Wednesday, February 11, 2009

Do you want the water?


A pause from hospital business to the "simple" matter of public health. A friend sent me this link telling the story of the arrival of fresh water to Boston in the mid-1800's. It was one of my favorite stories when I was in charge of the metropolitan area water and sewer system. It is so easy now to forget how the public provision of this essential commodity changed so much in the life of Bostonians, and how the community celebrated when the water arrived. There was a dramatic moment when Mayor Josiah Quincy yelled out, "Do you want the water?" and the people responded, "Yes!" and a fountain erupted in the Boston Common.

View, in contrast, these pictures of women in an Indian village on the Konkan Coast picking up their daily supply of water from the village tap. Surely, a priority for local governments and for US aid to other countries should be the provision of this kind of basic infrastructure, but it is often neglected.

4 comments:

Michael said...

Very timely post as there is a fundraiser tomorrow night in Cambridge for Charity:Water tied into Twitter -- http://boston.twestival.com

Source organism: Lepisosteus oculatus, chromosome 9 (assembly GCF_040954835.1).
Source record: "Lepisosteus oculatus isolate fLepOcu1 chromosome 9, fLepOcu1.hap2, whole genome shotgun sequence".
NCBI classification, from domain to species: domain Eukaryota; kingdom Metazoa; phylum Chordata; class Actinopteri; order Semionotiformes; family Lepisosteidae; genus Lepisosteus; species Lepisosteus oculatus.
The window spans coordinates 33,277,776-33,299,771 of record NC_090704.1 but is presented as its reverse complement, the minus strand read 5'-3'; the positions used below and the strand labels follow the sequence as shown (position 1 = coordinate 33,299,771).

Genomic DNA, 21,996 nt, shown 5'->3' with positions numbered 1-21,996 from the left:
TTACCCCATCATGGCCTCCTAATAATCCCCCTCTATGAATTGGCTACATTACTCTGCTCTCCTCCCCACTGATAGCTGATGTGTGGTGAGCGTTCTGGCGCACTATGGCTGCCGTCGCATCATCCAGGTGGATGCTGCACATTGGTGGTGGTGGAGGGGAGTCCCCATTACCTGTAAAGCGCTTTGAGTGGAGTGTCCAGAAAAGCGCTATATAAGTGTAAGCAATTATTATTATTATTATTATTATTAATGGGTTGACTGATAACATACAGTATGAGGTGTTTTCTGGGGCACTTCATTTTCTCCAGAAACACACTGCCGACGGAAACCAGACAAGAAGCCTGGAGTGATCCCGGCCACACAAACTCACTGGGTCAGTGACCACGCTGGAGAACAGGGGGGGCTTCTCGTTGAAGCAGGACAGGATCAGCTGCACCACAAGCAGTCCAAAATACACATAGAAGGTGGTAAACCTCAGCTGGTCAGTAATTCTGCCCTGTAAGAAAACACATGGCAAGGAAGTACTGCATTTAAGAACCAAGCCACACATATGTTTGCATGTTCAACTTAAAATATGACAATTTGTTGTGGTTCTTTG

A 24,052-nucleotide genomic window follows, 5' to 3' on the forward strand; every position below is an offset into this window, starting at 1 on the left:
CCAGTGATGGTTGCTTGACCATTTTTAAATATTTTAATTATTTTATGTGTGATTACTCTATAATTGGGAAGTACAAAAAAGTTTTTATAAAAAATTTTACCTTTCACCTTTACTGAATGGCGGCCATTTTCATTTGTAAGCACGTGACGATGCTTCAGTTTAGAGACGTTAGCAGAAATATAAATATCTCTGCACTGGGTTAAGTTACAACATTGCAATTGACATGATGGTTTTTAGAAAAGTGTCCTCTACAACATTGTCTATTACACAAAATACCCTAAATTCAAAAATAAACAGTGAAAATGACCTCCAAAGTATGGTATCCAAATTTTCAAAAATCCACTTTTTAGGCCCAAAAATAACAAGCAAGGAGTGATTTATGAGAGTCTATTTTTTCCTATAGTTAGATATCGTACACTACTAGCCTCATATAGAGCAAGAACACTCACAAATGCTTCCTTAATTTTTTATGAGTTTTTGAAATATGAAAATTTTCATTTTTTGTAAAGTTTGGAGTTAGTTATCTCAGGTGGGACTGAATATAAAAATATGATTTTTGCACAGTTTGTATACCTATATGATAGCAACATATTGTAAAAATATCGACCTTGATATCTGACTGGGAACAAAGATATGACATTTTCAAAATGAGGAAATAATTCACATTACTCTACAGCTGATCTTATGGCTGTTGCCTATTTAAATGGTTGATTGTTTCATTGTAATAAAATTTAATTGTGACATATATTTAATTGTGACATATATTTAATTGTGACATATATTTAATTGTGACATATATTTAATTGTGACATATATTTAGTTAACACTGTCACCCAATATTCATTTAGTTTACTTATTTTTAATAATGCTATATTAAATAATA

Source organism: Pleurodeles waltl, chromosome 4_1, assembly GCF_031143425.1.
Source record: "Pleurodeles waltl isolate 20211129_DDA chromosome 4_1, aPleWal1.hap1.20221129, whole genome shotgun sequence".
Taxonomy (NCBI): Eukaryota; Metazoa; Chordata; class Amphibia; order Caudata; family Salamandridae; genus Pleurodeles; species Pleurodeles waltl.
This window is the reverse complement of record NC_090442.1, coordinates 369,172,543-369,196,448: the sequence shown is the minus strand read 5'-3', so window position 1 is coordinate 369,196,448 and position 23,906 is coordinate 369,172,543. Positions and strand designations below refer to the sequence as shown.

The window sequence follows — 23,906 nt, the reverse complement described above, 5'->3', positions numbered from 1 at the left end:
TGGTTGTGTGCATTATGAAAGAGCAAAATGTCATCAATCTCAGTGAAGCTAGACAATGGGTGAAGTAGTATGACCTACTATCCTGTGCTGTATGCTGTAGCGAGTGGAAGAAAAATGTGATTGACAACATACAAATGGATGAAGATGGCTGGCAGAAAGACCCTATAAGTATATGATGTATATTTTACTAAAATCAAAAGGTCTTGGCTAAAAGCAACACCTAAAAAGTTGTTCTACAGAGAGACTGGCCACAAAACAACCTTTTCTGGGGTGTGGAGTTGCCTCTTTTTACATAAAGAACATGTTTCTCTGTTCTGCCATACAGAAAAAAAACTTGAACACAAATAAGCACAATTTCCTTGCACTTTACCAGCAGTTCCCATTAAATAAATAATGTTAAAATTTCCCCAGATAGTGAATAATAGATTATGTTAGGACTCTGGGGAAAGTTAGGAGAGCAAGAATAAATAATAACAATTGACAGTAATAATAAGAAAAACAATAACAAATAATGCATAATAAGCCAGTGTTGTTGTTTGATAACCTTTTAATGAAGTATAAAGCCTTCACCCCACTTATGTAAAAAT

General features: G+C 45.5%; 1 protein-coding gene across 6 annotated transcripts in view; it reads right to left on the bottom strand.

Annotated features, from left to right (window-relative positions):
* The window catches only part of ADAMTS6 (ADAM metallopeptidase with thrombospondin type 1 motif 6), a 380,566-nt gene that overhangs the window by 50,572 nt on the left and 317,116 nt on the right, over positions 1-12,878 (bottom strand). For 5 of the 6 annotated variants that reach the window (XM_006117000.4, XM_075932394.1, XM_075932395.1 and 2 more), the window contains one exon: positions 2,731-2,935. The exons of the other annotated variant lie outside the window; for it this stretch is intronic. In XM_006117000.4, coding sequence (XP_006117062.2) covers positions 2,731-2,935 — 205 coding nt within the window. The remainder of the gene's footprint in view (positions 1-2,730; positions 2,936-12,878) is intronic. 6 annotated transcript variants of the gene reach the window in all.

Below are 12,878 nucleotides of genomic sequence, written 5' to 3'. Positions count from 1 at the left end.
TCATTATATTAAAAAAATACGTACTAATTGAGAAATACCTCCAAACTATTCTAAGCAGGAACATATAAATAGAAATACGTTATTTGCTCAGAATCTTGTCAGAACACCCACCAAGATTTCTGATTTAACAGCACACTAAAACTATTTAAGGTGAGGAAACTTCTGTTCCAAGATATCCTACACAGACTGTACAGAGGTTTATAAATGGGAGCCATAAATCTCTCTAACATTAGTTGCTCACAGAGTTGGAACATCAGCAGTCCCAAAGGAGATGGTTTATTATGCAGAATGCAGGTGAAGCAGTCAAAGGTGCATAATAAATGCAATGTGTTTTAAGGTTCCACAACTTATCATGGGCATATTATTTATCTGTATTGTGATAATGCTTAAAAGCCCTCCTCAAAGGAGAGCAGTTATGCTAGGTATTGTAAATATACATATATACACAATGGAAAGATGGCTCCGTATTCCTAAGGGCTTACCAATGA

More info, including some very compelling videos, here: http://www.charitywater.org/

Anonymous said...

Have you seen the movie Slumdog Millionaire? What did you think?

Leah O. said...

I wonder if desalinations plants would help areas such as this one which are located on coastlines.

Leah O.

76 Degrees in San Diego said...

From participating in medical projects in rural Latin America, the issue of not having clean water is obviously great. This past summer, we installed several chlorination systems in rural villages. The results have been mixed; there needs to be someone committed to running the system daily. Also, some villagers didn't like chlorinated water because it was not "living"!

The following is a particularly ingenious system:
http://waterfortheworld.com